I can hear the siren sounds of Greg McGarity already: nowhere to go but up, Dawgnation! Renew those season tickets today!
Category Archives: Stats Geek!
Bill Connelly doesn’t paint a pretty picture here. The big problem seems to be that, on average, the defense is leaving offenses with a shorter distance to convert than most teams.
There he goes, using statistics like… um, well, statistics.
One of the Vanderbilt beat writers throws out some impressive statistical information about the defense: “In SEC games, Vandy leads the conference in total defense and ranks second in scoring defense.”
Well, shit, says I. Georgia is an SEC team, right? That don’t sound too good. But note the qualifier in the sentence above: “Vandy’s defense was thrown off kilter a little during a three-game stretch against vastly different offenses in Middle Tennessee, Georgia Tech and Western Kentucky…”
“Off kilter a little”? Yeah, well, that’s one way of putting it. Check out the game log for Vandy’s defense, and you’ll see an amazing disparity in yards per play. All three of their SEC opponents averaged less than the 5.56 ypp Vanderbilt’s defense is yielding on the season, while all three non-conference teams managed to average more — in some cases, like Georgia Tech’s, quite a bit more.
This is worth keeping in mind as well. Only two of the teams Vandy has faced so far rank in the top 70 in total offense. The bad news is that Georgia goes into Saturday with the 78th-best mark in that category.
Doesn’t sound pretty, does it?
Boy, talk about your cognitive dissonance.
Georgia: Nine turnovers. Georgia’s defense hasn’t been especially good overall, but it has managed to stifle its share of opponent possessions with nine takeaways, a total that is second in the SEC and tied for 14th nationally. In fact, if Georgia hadn’t gotten turnovers on four of Missouri’s last six possessions on Sept. 17, there is no way the Bulldogs would have slipped out of Columbia with a 28-27 win. Another telling turnover-related statistic: Georgia is 110th in points-off-turnover margin (minus-18). The Bulldogs’ struggling offense has turned those nine takeaways into just 13 points, while opponents have turned their seven takeaways into 31 points.
That’s… hard to do. Factor in Tennessee’s incredible good fortune this season with fumbles (twelve total fumbles, only one fumble lost), and tomorrow’s shaping up potentially as one of the more frustrating games you’ll ever see.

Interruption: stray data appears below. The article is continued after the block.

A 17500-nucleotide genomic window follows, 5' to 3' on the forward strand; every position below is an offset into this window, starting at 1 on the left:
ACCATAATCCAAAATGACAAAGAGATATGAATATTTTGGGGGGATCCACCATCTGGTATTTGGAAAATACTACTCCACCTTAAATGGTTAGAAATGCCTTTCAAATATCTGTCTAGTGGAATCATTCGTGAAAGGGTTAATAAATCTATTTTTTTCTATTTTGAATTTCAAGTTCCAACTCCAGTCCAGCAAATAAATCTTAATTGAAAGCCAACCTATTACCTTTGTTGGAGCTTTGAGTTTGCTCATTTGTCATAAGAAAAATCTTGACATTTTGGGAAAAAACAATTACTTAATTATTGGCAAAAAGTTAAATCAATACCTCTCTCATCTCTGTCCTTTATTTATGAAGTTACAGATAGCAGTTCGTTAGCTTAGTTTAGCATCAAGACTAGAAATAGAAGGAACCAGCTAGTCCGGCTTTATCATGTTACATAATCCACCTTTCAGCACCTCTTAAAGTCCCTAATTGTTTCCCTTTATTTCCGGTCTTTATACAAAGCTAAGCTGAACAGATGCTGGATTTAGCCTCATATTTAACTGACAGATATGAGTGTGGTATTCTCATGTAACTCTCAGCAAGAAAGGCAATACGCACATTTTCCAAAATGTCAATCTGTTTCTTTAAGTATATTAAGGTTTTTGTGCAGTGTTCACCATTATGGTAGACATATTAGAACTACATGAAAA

Maybe it’s just a coincidence.
I have to admit there are times when I wonder if Mark Richt would still be coaching in Athens if Bobo hadn’t left for Colorado State. Not that it matters at this point…
Jason Butt points out a few statistical shortcomings.
Georgia has given up 18 plays of 20 yards or more through its first four games of the season. Eight of those big plays came against Ole Miss, which included a 23-yard pass from Chad Kelly to Evan Engram on the Rebels’ first play from scrimmage and a 41-yard rushing touchdown by Kelly in the third quarter.
Taking it a step further, nine of the aforementioned plays have been 30 yards or more. Four have been longer than 40 yards.
Through Georgia’s first four games a season ago, the Bulldogs only gave up nine plays of 20 yards or more. Of course the schedule was significantly lighter, with games against Louisiana-Monroe, Vanderbilt, South Carolina and Southern to open the season.
The Bulldogs did begin to give up big plays last season in October as they surrendered 23 plays of 20 yards or more in games against Alabama, Tennessee, Missouri and Florida. But that stretch can be considered tougher than what it has gone through this year, with North Carolina, Nicholls State, Missouri and Ole Miss up first.
To put it more bluntly: last season, Georgia finished tied for sixth nationally in opponents’ long plays from scrimmage; this year, the Dawgs are tied for seventy-sixth in that category. Not a good trend, in other words, even taking scheduling into account.
Of course, that got me started wading through cfbstats.com. Here are three more depressing rankings on the offensive side of the ball — depressing, but not necessarily surprising:
- Sacks allowed: 14th in 2015; 109th in 2016
- Passer rating: 57th in 2015; 107th in 2016
- Offensive yards per play: 40th in 2015; 99th in 2016
It’s early, I know. And we can hope Georgia is merely going through a transitional phase. But while some of the decline can be chalked up to scheme changes on the o-line and in the secondary, as well as the growing pains being suffered with a true freshman starting quarterback, it’s also a little disturbing to hear a Process disciple acknowledging a third of the way into the season that there are issues with his team’s mechanics.
Kirby Smart offered a simple solution to Georgia’s big-play problems during the first third of the season.
Coming off a game in which Mississippi gashed the Bulldogs with big-yardage gains, Smart knows his defense to hold up better with Tennessee coming to town at 3:30 p.m. on Saturday.
“Tackle better,” Smart said. “I mean, the offenses we play, they get explosive plays on everybody. It’s more about limiting those. Like you mentioned, how do I give up less? If we tackle better, and you take nine of the 15 missed tackles away, then you take away about seven big plays. I think that’s the most important thing.”